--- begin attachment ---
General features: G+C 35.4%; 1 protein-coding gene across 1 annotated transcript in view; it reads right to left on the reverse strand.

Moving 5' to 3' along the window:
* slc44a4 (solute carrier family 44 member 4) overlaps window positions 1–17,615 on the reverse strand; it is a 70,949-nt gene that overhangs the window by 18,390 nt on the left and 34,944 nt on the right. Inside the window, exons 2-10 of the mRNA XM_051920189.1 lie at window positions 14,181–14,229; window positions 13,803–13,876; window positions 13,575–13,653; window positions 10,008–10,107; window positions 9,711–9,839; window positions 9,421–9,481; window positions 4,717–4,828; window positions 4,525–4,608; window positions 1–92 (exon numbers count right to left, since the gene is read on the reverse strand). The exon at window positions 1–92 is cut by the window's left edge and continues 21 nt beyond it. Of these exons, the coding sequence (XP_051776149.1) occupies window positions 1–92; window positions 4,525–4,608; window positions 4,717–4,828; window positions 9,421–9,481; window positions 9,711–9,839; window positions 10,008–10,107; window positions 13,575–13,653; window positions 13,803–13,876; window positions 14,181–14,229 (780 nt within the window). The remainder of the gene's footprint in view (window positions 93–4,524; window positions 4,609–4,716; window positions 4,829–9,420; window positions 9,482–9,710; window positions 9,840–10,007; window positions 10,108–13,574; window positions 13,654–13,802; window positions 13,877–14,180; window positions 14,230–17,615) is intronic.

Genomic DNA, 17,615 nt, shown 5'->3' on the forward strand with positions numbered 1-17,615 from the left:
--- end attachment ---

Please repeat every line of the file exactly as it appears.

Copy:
General features: G+C 35.4%; 1 protein-coding gene across 1 annotated transcript in view; it reads right to left on the reverse strand.

Moving 5' to 3' along the window:
* slc44a4 (solute carrier family 44 member 4) overlaps window positions 1–17,615 on the reverse strand; it is a 70,949-nt gene that overhangs the window by 18,390 nt on the left and 34,944 nt on the right. Inside the window, exons 2-10 of the mRNA XM_051920189.1 lie at window positions 14,181–14,229; window positions 13,803–13,876; window positions 13,575–13,653; window positions 10,008–10,107; window positions 9,711–9,839; window positions 9,421–9,481; window positions 4,717–4,828; window positions 4,525–4,608; window positions 1–92 (exon numbers count right to left, since the gene is read on the reverse strand). The exon at window positions 1–92 is cut by the window's left edge and continues 21 nt beyond it. Of these exons, the coding sequence (XP_051776149.1) occupies window positions 1–92; window positions 4,525–4,608; window positions 4,717–4,828; window positions 9,421–9,481; window positions 9,711–9,839; window positions 10,008–10,107; window positions 13,575–13,653; window positions 13,803–13,876; window positions 14,181–14,229 (780 nt within the window). The remainder of the gene's footprint in view (window positions 93–4,524; window positions 4,609–4,716; window positions 4,829–9,420; window positions 9,482–9,710; window positions 9,840–10,007; window positions 10,108–13,574; window positions 13,654–13,802; window positions 13,877–14,180; window positions 14,230–17,615) is intronic.

Genomic DNA, 17,615 nt, shown 5'->3' on the forward strand with positions numbered 1-17,615 from the left: